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Principles 2


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Updated: 06.07.2017


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I consider myself as a some kind of "amateur computing professional", so believe me that I know very well what is currently running on my system (and also which programs I usually use and with which processes they run), what programs and components are installed on my system, what is set to run at system startup etc. But one of "real-world" examples how this (running too many not needed processes) can affect overall performance, is that more processes running cause a bit slower Process Explorer UI's responsiveness (delay in expanding/colapsing tree, opening dll/handle pane etc.), more intensive file/registry operations monitored with Filemon/Regmon (both as an outcome of more processes running), similar thing is number of files in a directory, but rather see "THE STRUCTURING PRINCIPLE" section below, and "THE MINIMALISM PRINCIPLE" on previous page. Also, I totally like standards, the various official ones (like W3C ones), and additionally I develop my own; be it a standard in my website's coding, the way I format my documents, the way I use BBcode in forum-posts etc.

Anyway, the most general and widely-used of all my computing principles is that for "overall feeling", I just don't like seing processes running if they are not needed/required, be it one process or ten processes; although this is my opinion (my own "minimalism principle"), for my particular situation. Because it is certainly true that the process-memory is usually paged-out into pagefile or to MMF (after not being used for some time); and so because the overwhelming majority of a process's (and some parts of OS's) memory is pagable, if there's memory pressure it will just get written out to disk anyway. There's a small portion that's non-pagable (that can't be written out to disk), but non-paged memory is reserved for the kernel anyway. Many of the mentioned things doesn't degrade performance, but anyway, they do use additional resource, even if resource is hard-disk space, which is the cheapest one. Heh, it was again that Arsian with nick DriverGuru was "responsible" for me to realize this.

I must confess that back then I had a period of time when I've actually studied the most common and frequently used mouse-moves and general navigation in my Total Commander file-manager, mainly to set its icons, menus, dialogs in the configuration .ini file to be as logically structured as they can be, and also to place its buttons and other customizable UI stuff in an optimal manner, while I am also interested in "studying" the various other aspects of usability. Another "crazy" example is that I edit the config files (.ini and .cfg ones for instance) of various programs so that the lines/entries are sorted by alphabet. Though I am not saying that I am hacking each executable with the ResHacker program, I only mean changing those configuration settings that are configurable from application's configuration dialogs, so therefore you have a chance to set/configure them by default (without advanced techniques), meaning that it was "meant" to do it by the programs's author.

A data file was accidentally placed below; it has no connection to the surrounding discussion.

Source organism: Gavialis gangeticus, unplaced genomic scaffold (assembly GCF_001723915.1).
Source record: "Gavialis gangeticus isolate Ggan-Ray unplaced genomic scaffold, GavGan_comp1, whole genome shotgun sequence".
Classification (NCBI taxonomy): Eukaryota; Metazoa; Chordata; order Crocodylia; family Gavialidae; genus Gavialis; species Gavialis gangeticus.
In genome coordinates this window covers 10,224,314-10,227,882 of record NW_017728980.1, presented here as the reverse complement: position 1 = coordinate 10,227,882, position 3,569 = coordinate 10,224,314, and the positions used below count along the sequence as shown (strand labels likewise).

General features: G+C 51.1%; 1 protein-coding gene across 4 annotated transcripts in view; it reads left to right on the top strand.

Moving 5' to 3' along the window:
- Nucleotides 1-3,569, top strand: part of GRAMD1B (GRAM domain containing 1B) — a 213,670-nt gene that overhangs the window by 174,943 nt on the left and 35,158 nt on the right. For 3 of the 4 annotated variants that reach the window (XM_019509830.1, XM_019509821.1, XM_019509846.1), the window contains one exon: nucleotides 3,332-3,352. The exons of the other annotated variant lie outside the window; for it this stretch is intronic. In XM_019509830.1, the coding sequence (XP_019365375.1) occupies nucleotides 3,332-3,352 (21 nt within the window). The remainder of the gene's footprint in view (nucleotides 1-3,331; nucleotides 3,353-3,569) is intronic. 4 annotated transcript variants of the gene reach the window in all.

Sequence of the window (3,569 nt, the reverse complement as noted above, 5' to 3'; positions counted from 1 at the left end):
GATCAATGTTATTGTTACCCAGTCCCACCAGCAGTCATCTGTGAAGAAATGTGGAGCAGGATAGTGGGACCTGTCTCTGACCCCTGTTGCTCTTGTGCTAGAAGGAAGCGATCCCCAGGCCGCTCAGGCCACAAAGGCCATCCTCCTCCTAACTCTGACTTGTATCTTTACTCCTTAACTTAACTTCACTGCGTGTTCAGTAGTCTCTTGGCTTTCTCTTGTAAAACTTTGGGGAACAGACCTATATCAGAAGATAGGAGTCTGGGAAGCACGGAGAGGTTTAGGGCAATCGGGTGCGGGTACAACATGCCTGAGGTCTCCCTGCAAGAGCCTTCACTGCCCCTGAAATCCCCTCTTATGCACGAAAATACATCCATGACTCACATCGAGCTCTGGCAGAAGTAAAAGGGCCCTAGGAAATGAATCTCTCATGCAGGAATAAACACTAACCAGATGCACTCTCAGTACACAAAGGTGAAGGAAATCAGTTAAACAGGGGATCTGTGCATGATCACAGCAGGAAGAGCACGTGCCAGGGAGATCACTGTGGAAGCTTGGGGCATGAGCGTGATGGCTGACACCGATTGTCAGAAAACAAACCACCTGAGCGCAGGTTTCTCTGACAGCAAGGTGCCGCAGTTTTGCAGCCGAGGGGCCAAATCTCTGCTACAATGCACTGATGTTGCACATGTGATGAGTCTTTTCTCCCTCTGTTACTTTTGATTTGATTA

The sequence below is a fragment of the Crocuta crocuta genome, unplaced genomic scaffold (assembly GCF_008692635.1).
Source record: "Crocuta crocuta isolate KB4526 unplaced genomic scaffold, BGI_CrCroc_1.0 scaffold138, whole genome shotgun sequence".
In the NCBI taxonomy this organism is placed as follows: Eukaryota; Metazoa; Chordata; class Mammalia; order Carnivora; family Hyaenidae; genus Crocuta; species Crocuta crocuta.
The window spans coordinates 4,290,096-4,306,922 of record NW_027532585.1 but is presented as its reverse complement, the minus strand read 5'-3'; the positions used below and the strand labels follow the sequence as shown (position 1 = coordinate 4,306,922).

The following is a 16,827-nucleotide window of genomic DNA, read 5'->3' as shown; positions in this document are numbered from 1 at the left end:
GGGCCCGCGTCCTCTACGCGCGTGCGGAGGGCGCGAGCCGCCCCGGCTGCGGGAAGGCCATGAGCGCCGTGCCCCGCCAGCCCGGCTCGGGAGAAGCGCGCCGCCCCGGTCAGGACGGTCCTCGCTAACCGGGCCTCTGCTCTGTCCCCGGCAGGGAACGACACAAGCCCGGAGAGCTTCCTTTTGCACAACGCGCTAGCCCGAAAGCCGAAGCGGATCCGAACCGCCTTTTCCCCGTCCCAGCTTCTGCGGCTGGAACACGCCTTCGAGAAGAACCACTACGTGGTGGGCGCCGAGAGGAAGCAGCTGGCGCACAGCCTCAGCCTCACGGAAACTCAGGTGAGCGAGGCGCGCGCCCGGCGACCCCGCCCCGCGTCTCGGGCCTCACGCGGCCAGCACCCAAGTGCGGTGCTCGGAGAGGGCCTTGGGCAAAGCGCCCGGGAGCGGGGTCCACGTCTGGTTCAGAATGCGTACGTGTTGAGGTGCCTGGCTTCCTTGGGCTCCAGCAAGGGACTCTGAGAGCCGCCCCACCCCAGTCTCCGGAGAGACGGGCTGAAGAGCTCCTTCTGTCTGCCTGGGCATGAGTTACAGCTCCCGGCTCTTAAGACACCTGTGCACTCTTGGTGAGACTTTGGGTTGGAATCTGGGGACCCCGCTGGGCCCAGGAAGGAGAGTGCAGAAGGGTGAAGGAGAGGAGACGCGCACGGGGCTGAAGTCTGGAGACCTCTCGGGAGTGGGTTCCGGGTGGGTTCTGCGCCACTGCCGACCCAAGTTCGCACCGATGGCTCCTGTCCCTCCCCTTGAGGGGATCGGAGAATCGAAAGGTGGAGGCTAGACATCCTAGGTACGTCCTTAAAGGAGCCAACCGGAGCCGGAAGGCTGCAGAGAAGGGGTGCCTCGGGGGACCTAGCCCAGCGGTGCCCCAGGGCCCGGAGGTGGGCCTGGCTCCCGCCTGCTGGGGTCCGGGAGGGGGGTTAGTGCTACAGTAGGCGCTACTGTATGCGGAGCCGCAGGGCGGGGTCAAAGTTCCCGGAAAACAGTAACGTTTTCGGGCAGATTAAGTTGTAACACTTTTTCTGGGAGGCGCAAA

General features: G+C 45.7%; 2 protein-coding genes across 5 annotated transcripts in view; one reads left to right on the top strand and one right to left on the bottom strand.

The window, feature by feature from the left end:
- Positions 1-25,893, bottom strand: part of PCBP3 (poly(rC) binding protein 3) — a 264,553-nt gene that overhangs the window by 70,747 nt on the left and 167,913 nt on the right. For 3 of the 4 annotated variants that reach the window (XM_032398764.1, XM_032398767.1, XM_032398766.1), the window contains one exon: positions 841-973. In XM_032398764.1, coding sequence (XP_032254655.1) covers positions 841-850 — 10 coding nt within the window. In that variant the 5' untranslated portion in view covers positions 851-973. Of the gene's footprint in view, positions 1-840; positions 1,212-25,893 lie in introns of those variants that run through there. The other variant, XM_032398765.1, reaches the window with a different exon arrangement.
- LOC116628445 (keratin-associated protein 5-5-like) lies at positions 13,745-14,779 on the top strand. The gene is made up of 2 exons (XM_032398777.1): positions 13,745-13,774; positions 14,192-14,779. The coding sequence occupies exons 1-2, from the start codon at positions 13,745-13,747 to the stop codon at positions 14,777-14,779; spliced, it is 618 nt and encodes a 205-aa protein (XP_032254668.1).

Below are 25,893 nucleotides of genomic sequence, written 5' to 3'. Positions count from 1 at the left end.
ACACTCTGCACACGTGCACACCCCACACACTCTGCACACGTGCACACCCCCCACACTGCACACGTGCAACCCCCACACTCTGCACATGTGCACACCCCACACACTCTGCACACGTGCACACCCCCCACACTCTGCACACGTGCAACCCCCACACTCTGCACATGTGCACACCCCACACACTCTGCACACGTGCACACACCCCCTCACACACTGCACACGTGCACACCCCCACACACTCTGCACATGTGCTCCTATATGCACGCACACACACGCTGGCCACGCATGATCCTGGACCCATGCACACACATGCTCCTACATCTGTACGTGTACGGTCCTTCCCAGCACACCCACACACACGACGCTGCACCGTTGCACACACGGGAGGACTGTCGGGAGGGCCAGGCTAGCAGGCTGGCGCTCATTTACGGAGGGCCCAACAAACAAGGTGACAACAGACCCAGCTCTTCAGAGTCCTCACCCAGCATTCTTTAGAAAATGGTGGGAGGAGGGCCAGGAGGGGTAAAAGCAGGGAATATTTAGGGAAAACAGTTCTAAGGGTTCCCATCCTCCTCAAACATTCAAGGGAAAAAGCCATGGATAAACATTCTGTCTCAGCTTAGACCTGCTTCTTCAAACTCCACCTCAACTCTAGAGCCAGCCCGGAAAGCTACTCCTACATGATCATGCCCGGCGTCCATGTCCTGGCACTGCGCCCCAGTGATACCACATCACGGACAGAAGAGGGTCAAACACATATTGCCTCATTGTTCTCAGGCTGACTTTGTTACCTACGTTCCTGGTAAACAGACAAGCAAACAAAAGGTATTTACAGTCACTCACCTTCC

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THE ORIGINAL-FORM PRINCIPLE


This principle is related almost to everything, and it means to keep the things in a way (I am quite pedant about this), that one got them in the original, or yet better, in the default state. As I mentioned, this is true for all kinds of stuff, in various "areas" of computing. Like for instance I try to keep the original form especially for more or less personal kind of e-mails, i.e. those that I get from my friends and therefore I want them to be backed-up exactly the way they were when I got them, similarly this is also true for those few really important forum-posts (like the replies on my questions etc.), that I got used to copy and save them to respective files on my hard-disk, then another example of "keeping in the original form" is more or less my personal obsession and my "over-methodical" way of handling things. It is that I do not type manually the important stuff, like when I choose a serial/code or enter an e-mail address for an account on some forum, or during installation procedures or whatever, I rather use pre-made templates (of course, also to aviod potentialy typos), and therefore I simply copy the respective text into the input field and so on and on.